[MARMAM] recent articles - dolphins and sonar; dolphins and noise

T. Aran Mooney amooney at whoi.edu
Fri Apr 10 08:27:46 PDT 2009

Could you please post the following articles regarding the effects of noise and
sonar on marine mammals.

Dear Colleagues,

The following articles were recently published online.

Sonar-induced temporary hearing loss in dolphins
T. Aran Mooney, Paul E. Nachtigall and Stephanie Vlachos
Biology Letters  published online 8 April 2009
doi: 10.1098/rsbl.2009.0099

There is increasing concern that human-produced ocean noise is adversely
affecting marine mammals, as several recent cetacean mass strandings may have
been caused by animals’ interactions with naval “mid-frequency” sonar.
However, it has yet to be empirically demonstrated how sonar could induce these
strandings or cause physiological effects.   In controlled experimental studies,
we show that mid-frequency sonar can induce temporary hearing loss in a
bottlenose dolphin (Tursiops truncatus).  Mild behavioural alterations were
also associated with the exposures.  The auditory effects were only induced by
repeated exposures to intense sonar pings with total sound exposure levels of
214 dB re: 1 μPa2∙s.  Data support an increasing energy model to
predict temporary noise-induced hearing loss and indicate that odontocete noise
exposure effects bear trends similar to terrestrial mammals.  Thus, sonar can
induce physiological and behavioural effects in at least one species of
odontocete; however, exposures must be of prolonged, high sound exposures
levels to generate these effects.

Predicting temporary threshold shifts in a bottlenose dolphin (Tursiops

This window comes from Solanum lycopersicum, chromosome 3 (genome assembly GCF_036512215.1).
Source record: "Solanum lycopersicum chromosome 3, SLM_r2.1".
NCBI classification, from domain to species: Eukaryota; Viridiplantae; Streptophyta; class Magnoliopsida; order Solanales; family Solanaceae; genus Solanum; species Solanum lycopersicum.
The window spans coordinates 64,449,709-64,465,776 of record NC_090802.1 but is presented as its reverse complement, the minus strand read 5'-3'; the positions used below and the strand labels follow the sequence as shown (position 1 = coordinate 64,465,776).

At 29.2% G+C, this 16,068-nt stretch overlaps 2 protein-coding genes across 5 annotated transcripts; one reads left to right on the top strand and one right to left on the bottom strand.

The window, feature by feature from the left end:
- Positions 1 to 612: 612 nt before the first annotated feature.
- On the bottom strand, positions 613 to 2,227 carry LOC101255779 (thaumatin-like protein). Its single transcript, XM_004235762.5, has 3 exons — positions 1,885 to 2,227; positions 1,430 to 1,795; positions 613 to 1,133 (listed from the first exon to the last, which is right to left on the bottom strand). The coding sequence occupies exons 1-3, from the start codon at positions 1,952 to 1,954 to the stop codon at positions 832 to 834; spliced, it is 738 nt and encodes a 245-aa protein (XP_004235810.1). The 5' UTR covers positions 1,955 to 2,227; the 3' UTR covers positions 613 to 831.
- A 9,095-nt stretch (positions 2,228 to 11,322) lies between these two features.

truncatus): the effects of noise level and duration
T. Aran Mooney, Paul E. Nachtigall, Marlee Breese, Stephanie Vlachos and Whitlow
W. L. Au
J. Acoustical Society of America 125 (3), March 2009
DOI: 10.1121/1.3068456

Noise levels in the ocean are increasing and are expected to affect marine
mammals.  To examine the auditory effects of noise on odontocetes, a bottlenose
dolphin (Tursiops truncatus) was exposed to octave-band noise (4-8 kHz) of
varying durations (<2-30 min) and sound pressure (130-178 dB re: 1 μPa).
Temporary threshold shift (TTS) occurrence was quantified in an effort to: (i)
determine the sound exposure levels (SELs; dB re: 1 μPa2∙s) that
induce TTS and (ii) develop a model to predict TTS onset.  Hearing thresholds
were measured using auditory evoked potentials.  If SEL was kept constant,
significant shifts were induced by longer duration exposures but not for
shorter exposures.  Higher SELs were required to induce shifts in shorter
duration exposures.  The results did not support an equal-energy model to
predict TTS onset.  Rather, a logarithmic algorithm which increased in sound
energy as exposure duration decreased was a better predictor of TTS.  Recovery
to baseline hearing thresholds was also logarithmic (approximately -1.8
dB/doubling of time) but indicated variability including faster recovery rates
after greater shifts and longer recoveries necessary after longer duration
exposures.  The data reflected the complexity of TTS in mammals that should be
taken into account when predicting odontocete TTS.

A PDF copy of the Biology Letters article is available at:

Additional PDFs or further information is also available by emailing:
amooney at whoi.edu

T. Aran Mooney
Postdoctoral Scholar
Woods Hole Oceanographic Institution
(508)289-3714 (w)
(518)339-1151 (c)

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